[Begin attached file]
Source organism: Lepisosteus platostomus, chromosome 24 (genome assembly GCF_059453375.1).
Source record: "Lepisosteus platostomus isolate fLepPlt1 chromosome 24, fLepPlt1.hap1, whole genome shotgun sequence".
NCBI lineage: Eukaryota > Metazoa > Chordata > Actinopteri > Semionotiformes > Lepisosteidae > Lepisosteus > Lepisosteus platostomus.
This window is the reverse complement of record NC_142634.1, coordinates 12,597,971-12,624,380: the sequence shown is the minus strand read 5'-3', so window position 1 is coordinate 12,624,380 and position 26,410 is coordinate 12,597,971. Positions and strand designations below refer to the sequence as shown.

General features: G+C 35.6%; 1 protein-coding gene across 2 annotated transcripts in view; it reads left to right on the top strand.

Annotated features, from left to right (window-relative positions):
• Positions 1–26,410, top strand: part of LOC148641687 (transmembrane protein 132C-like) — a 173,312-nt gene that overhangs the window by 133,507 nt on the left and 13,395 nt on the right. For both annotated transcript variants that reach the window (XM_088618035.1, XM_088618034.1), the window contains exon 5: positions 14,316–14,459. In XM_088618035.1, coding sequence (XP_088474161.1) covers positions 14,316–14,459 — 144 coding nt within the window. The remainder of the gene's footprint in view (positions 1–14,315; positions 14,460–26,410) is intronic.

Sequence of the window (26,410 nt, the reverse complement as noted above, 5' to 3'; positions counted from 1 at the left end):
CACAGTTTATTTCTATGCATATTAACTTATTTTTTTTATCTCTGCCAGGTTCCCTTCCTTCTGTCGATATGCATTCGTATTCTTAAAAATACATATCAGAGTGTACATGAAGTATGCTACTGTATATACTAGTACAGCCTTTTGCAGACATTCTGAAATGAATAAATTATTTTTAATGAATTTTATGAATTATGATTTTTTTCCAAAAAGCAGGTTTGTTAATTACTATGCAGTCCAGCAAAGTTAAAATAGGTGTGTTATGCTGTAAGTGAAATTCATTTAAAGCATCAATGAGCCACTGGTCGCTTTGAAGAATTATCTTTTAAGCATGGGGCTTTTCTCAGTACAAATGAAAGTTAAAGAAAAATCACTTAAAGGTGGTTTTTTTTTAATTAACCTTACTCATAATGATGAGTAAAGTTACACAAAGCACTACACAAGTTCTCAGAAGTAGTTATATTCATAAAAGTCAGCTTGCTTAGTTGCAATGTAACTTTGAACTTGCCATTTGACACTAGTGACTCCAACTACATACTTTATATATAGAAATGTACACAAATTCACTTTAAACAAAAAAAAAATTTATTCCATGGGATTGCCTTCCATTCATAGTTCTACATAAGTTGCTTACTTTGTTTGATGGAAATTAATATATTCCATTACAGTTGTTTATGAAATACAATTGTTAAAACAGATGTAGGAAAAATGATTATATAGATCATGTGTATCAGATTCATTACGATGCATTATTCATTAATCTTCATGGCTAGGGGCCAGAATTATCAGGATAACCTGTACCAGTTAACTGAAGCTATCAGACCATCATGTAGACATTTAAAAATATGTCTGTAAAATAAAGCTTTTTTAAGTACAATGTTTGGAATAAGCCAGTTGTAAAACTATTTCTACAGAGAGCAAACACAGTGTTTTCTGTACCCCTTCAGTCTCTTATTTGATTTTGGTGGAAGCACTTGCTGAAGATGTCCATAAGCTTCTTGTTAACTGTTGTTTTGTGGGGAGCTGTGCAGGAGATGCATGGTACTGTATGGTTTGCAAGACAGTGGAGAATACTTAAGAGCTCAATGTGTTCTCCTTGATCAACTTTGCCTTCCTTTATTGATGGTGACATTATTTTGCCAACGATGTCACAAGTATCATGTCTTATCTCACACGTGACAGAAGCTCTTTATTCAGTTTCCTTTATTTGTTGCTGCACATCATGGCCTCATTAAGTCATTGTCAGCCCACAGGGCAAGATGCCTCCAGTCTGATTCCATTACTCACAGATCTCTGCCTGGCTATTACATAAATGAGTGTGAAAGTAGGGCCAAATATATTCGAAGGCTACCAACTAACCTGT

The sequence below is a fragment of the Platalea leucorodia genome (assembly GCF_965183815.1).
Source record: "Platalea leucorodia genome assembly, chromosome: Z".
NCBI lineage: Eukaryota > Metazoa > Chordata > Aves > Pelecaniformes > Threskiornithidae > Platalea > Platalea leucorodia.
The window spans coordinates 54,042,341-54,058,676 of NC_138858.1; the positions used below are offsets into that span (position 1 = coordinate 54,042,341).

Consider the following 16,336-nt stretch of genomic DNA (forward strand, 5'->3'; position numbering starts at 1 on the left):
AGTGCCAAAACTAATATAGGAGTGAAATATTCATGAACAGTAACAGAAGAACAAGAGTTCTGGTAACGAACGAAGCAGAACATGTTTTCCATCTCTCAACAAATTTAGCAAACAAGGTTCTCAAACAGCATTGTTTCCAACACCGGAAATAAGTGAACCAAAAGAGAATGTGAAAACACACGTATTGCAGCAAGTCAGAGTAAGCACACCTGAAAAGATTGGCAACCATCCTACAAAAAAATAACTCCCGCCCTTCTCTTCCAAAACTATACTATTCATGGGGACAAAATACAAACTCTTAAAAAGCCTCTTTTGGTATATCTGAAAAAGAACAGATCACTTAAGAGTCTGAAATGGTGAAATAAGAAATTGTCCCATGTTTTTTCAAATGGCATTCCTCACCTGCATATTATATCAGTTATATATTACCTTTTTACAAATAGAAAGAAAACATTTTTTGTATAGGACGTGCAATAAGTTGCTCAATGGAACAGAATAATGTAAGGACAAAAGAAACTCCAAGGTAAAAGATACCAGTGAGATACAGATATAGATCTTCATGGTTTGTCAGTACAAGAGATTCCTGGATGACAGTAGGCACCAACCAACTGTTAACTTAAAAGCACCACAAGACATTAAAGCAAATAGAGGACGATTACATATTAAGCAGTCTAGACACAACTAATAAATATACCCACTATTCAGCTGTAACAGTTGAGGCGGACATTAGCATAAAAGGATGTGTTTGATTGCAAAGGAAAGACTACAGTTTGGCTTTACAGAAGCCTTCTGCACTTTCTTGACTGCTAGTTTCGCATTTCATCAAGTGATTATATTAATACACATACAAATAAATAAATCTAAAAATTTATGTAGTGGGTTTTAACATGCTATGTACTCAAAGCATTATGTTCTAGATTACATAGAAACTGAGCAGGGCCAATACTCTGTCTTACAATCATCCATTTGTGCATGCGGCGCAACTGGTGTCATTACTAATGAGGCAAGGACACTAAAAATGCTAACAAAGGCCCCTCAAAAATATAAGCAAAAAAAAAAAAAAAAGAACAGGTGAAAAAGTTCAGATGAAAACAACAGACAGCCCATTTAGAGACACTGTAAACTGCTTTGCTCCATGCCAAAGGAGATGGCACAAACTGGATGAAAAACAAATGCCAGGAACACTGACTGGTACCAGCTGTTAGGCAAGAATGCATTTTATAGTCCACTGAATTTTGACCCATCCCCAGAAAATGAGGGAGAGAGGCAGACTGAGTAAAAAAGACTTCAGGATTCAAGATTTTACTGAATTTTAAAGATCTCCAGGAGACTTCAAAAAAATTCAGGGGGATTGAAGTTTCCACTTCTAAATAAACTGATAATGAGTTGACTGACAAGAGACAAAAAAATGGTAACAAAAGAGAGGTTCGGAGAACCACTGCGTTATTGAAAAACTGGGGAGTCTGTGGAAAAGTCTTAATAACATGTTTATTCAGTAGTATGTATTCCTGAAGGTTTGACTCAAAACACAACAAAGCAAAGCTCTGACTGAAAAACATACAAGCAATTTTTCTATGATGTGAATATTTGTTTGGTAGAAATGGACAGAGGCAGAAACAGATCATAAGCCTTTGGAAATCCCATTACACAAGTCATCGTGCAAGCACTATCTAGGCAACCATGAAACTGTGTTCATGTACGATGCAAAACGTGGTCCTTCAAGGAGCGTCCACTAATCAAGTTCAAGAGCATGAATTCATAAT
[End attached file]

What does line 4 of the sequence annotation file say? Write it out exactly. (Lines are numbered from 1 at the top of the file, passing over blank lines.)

This window is the reverse complement of record NC_142634.1, coordinates 12,597,971-12,624,380: the sequence shown is the minus strand read 5'-3', so window position 1 is coordinate 12,624,380 and position 26,410 is coordinate 12,597,971. Positions and strand designations below refer to the sequence as shown.